Women of The KPI Institute: Cristina Tărâță, Head of Research Programs
In celebration of International Women’s Day, our eyes have turned to the women in our lives: from talks about gender equality, women in leadership roles, to how mothers are perceived and how we empower and accept women’s roles in a healthy society.
Although we have not reached a state of equilibrium just yet, today’s feminine presence is growing stronger and stronger in every field and industry, with women making particularly great strides in business. Here at The KPI Institute, our ladies bring value on both a personal and professional level to the team they are part of.
In the following days, we will have taken you on an insight trip to meet some of them – 5 of the women that shape our company every day and contribute to its improvement. Performance knows no gender! Happy Women’s Day!
Cristina Tărâță, Head of Research Programs
I. How does it feel to be a woman, in an international business environment comprised mostly of men?
When I started delivering training courses and conference presentations, it was indeed intimidating, given my young age and the fact that I am a woman. However, I soon realized that the problem was my insecurity, not the way the audience was treating me. Communication is ultimately an exchange of energy between people – if you send a negative vibe, most likely you’ll get the same in return. As such, I addressed this issue by changing my mindset.
When I walk into a room with business professionals, I am not a young woman, I am a Performance Management Specialist. It is not my nationality, age or gender that defines me – I let my skills and character speak for me. In the end, people come around, even more conservative individuals. If you know and trust yourself, you can positively influence how people perceive you.
Nowadays, the international business environment is very opened-minded and I could not say that I faced any difficulties due to gender stereotypes. If someone prefers working with a man instead of me, I would never take it personally.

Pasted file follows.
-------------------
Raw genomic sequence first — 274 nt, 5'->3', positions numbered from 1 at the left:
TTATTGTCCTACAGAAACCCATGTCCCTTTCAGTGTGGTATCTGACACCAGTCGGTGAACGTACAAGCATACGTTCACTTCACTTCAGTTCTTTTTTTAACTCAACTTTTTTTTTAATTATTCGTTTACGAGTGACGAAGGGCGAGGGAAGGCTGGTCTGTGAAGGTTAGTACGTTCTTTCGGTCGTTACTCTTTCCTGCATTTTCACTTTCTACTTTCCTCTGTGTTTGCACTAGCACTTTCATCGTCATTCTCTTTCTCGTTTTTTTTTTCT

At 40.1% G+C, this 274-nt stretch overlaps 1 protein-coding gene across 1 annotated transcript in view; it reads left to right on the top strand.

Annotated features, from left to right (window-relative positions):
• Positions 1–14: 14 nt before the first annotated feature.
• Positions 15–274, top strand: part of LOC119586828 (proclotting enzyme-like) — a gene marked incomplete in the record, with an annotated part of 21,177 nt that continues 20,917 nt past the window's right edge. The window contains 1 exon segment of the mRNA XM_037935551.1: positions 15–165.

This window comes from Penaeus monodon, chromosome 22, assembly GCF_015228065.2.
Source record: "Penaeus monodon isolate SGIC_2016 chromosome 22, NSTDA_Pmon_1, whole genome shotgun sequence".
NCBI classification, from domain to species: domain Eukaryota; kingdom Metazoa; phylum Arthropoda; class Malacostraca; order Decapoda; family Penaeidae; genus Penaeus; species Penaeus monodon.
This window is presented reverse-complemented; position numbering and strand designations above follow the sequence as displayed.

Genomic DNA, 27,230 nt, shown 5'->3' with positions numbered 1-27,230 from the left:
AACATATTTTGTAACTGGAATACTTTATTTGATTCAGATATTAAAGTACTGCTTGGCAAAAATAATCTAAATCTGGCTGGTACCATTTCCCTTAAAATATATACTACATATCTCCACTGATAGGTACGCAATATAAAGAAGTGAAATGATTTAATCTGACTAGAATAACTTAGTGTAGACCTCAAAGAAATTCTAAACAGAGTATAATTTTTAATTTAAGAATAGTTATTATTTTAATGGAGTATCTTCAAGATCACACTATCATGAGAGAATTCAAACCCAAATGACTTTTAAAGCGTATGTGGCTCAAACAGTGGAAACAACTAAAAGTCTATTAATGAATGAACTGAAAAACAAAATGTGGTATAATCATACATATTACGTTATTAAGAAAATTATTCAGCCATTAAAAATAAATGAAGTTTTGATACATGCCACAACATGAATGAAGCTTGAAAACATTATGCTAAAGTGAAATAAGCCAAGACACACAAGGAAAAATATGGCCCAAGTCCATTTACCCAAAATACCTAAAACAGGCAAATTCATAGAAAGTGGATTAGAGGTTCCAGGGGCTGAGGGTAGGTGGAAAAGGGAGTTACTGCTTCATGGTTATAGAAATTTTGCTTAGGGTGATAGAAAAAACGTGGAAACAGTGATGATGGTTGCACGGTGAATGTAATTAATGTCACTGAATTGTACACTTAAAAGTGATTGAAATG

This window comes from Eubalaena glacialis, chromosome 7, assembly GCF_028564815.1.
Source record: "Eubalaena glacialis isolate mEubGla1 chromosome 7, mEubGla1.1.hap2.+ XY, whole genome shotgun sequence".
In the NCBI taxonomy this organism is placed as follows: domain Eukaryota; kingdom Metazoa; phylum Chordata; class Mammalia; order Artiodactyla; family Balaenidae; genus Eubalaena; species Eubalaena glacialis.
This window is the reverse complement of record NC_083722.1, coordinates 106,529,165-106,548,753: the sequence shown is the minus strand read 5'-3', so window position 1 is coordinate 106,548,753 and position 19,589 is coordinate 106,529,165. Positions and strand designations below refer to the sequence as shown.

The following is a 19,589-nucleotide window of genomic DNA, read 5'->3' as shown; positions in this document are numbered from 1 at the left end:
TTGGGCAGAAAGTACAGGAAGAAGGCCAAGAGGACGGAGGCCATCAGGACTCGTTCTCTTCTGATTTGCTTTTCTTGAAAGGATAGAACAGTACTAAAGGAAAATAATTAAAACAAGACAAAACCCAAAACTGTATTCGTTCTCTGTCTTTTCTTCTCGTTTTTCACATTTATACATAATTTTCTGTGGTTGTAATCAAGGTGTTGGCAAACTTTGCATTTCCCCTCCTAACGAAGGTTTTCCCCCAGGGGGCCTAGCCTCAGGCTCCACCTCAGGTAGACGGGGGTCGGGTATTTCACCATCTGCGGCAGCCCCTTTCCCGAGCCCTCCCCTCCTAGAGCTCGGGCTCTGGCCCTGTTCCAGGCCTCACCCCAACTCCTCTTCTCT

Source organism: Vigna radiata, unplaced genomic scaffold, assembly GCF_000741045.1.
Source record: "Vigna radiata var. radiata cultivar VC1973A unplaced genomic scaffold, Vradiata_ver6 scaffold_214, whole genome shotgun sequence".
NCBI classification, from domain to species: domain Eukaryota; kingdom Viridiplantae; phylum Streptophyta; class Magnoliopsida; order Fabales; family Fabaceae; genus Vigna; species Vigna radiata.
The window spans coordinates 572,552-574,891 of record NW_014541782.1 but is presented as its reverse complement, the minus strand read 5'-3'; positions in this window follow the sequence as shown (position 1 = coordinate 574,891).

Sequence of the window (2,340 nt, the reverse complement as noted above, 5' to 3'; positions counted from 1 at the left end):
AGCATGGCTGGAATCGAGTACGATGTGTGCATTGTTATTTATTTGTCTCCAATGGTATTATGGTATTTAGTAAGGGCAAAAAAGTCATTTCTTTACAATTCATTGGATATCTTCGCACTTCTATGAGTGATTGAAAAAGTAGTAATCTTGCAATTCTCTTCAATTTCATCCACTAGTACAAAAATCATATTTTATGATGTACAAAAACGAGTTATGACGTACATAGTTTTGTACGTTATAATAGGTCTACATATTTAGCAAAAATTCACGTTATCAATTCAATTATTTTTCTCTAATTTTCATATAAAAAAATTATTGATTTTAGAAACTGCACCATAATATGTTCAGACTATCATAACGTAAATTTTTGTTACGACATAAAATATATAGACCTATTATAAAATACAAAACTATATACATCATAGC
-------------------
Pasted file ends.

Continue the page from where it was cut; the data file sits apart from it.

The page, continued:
II. Considering your experience so far, what advice would you give to a young woman just starting her career in the business sector?
Don’t focus on what other people think about you, don’t get caught in useless competitions with other colleagues just to prove something, don’t try to copy a person you appreciate. Be yourself, use your energy to become a better version of you every day! Stay close to smart people, feeling a little bit stupid now and then is good for both your ego and your skill set, because it means you can learn something.
Go outside of your comfort zone and embrace failure, because that is what makes you grow, both emotionally and professionally.
III. What women inspire you? Do you have any role models that you look up to?
I have never had a role model, but I am inspired by women and men driven by passion. I observe the people around me and try to take something good from each person. My goal was always to become a better version of myself and to be an inspiration for the people around me, but not by constantly telling them what to do or giving advice, but by being a living example of my mentality.